A quiet across the county island front is something few would have predicted two or three years ago, when then-Mayor Steve Berman was widely accused of telling residents of unincorporated areas seeking fire protection from Gilbert to "annex or burn."
Berman denied ever making that statement, but that phrase came to define the conflict between county islanders and Gilbert officials concerned about the cost and liability of responding to emergencies outside the town.
A state law passed a year ago effectively assigned the town responsibility for protecting the Gilbert County Island Fire District, and leaders of both sides say relations have improved. However, there are still water and road access issues that town officials say occasionally hamper efforts when fighting fires.
Gilbert fire Chief Collin DeWitt and fire district board member Steve Kalandros cited two fires over the last year where access to water and road barriers presented problems. In one instance, a 911 call was delayed.
Yet Kalandros said he's more than satisfied with the department's overall performance: "I think they've done a great job here, considering what they've had to work with."
A significant drop in the amount Gilbert is charging the district for service has also helped pave the way for better relations. Under the one-year agreement reached in 2008 with the help of a county-appointed arbitration board, the district paid the town a little more than $1 million for service, $400,000 less than Gilbert was seeking. This summer, the town and district agreed that next year's bill would be $641,418, dropping the assessment per fire district household from about $1.70 per $100 of assessed valuation on homes to 95 cents.
Decreasing startup costs, a lower overall fire department budget and a smaller district because some areas annexed into Gilbert are the main factors behind the cheaper bills, according to town and district officials.
DeWitt said the department responded to 145 calls for service in the fire district between the start of service in late July 2008 and June 30 of this year. Twenty-three were structure fires, 108 were medical calls, and the remaining 14 were for other services. These represent a tiny fraction of the more than 12,000 calls that came from within town limits.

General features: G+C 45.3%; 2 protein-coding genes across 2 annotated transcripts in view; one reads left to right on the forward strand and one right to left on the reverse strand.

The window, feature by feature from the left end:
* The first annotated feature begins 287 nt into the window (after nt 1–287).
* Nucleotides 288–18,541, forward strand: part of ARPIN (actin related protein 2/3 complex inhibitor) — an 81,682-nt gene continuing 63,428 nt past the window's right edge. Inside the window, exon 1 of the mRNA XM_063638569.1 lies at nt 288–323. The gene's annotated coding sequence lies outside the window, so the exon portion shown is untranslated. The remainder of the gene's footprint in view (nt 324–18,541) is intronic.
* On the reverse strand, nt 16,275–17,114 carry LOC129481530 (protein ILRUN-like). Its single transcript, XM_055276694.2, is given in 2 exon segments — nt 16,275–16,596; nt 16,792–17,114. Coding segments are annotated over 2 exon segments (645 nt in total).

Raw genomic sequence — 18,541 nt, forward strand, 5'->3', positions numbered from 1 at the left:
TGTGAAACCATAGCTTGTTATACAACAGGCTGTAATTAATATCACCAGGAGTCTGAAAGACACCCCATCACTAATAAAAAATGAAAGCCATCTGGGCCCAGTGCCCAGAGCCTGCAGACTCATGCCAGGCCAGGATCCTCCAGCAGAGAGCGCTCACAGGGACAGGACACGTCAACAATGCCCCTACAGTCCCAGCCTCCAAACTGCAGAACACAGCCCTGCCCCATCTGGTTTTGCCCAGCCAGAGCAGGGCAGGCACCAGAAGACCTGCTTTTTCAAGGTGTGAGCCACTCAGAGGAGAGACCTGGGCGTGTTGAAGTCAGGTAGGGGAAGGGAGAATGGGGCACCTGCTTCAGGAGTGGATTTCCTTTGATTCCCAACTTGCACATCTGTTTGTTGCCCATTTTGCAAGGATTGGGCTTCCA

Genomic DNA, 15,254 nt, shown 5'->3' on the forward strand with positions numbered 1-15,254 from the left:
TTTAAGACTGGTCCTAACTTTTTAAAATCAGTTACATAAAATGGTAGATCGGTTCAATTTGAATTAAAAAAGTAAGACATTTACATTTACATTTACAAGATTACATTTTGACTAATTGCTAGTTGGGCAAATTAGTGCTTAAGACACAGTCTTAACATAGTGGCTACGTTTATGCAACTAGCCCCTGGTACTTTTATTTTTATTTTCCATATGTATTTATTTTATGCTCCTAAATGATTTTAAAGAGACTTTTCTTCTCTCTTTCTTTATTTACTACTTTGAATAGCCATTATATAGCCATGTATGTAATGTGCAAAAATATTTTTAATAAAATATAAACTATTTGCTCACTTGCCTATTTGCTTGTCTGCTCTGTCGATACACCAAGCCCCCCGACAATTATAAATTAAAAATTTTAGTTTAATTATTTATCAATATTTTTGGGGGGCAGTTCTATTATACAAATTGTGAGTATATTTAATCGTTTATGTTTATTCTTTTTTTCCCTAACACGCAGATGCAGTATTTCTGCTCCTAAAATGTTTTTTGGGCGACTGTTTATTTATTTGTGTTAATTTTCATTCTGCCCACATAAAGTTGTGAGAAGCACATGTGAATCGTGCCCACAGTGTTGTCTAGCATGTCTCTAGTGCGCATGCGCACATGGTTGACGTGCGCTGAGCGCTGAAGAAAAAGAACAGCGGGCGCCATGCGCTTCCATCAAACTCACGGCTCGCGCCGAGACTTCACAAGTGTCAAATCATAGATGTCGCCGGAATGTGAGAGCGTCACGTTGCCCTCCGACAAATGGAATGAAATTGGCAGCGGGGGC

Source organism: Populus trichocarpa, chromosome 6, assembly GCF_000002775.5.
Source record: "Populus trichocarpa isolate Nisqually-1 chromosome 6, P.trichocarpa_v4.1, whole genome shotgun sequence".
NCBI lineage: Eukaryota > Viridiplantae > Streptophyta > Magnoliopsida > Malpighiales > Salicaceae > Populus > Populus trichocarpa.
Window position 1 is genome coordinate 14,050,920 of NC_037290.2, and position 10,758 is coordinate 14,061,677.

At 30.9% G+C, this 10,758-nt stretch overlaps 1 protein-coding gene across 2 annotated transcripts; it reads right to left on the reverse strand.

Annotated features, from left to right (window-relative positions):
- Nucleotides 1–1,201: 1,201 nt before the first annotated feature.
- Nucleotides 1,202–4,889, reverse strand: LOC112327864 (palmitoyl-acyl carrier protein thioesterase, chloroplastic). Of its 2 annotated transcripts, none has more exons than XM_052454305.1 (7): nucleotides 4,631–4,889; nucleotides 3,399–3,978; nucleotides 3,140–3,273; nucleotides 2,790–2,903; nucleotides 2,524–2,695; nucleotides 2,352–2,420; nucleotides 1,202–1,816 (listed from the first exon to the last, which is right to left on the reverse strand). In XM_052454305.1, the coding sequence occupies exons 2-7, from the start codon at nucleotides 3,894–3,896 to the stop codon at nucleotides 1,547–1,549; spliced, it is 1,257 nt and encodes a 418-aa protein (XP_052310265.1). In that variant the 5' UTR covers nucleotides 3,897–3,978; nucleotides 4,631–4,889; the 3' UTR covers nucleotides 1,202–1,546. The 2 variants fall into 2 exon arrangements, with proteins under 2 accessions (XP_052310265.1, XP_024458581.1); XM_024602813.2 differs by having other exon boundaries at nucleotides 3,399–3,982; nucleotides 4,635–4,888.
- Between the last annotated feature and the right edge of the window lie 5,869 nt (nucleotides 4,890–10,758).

DeWitt said the establishment of a longer-term agreement does not affect how the rank-and-file firefighters approach their jobs, and most are just grateful to be taken out of the politics of the situation.
"They feel good about being able to respond to all the homes, and they don't have to worry about who's in or out. And the people they see are happy with the service," he said.
The "annex or burn" saga was triggered after Rural/Metro announced in November 2005 it would be pulling out of the county islands. The companyhad been providing service to subscribers for a fee and other households for a higher cost per response.
This led to a surge of annexations, encouraged by a fee waiver believed to have cost the town millions of dollars. Some annexations were blocked by residents who didn't want to join the town, and some Gilbert residents were also opposed to the idea. But by November 2007, more than 70 percent of county islands had joined Gilbert.
Town Manager George Pettit said Monday that Gilbert is still offering free annexations on a limited basis.
Now that the basics of protection for the nearly 1,500 properties in the district are hammered out, figuring out how to install more hydrants in the area could be the district's next move. Officials also want to continue to improve the department's mapping of those hydrants that are already available.
Disputes between the town and county islanders over whether hydrants should be required and who should pay for them were a key sticking point throughout the process.
Kalandros said an unsuccessful bill introduced recently in the state Legislature would have given fire districts bonding authority, providing one possible revenue source for adding to the district's water supply.
But district board member Leni Cazden said her response to one plan for hydrants was "in your dreams" because the expected cost was $300 million.
Yet, Cazden is pleased the town's bill to the district decreased by such a large amount. She said the new rate is a fairer price for district homeowners. Cazden said she isn't sure the fire department always does everything it can to get to county island homes, but one solution might be to change the expectations.
"Why don't you just say that 'you're taking a risk living in a county island, just like people who rebuild their homes in Mailbu Canyon even though a wildfire comes through every five years,' and not make such a big deal about it?"
In fact, the new agreement between the town and district includes a section devoted to outlining the additional hazards fire crews are more likely to encounter in county islands, such as culverts that might not support the weight of a firetruck, a lack of hydrants, incomplete information about a building's structural integrity or the presence of hazardous materials that may not be allowed in town.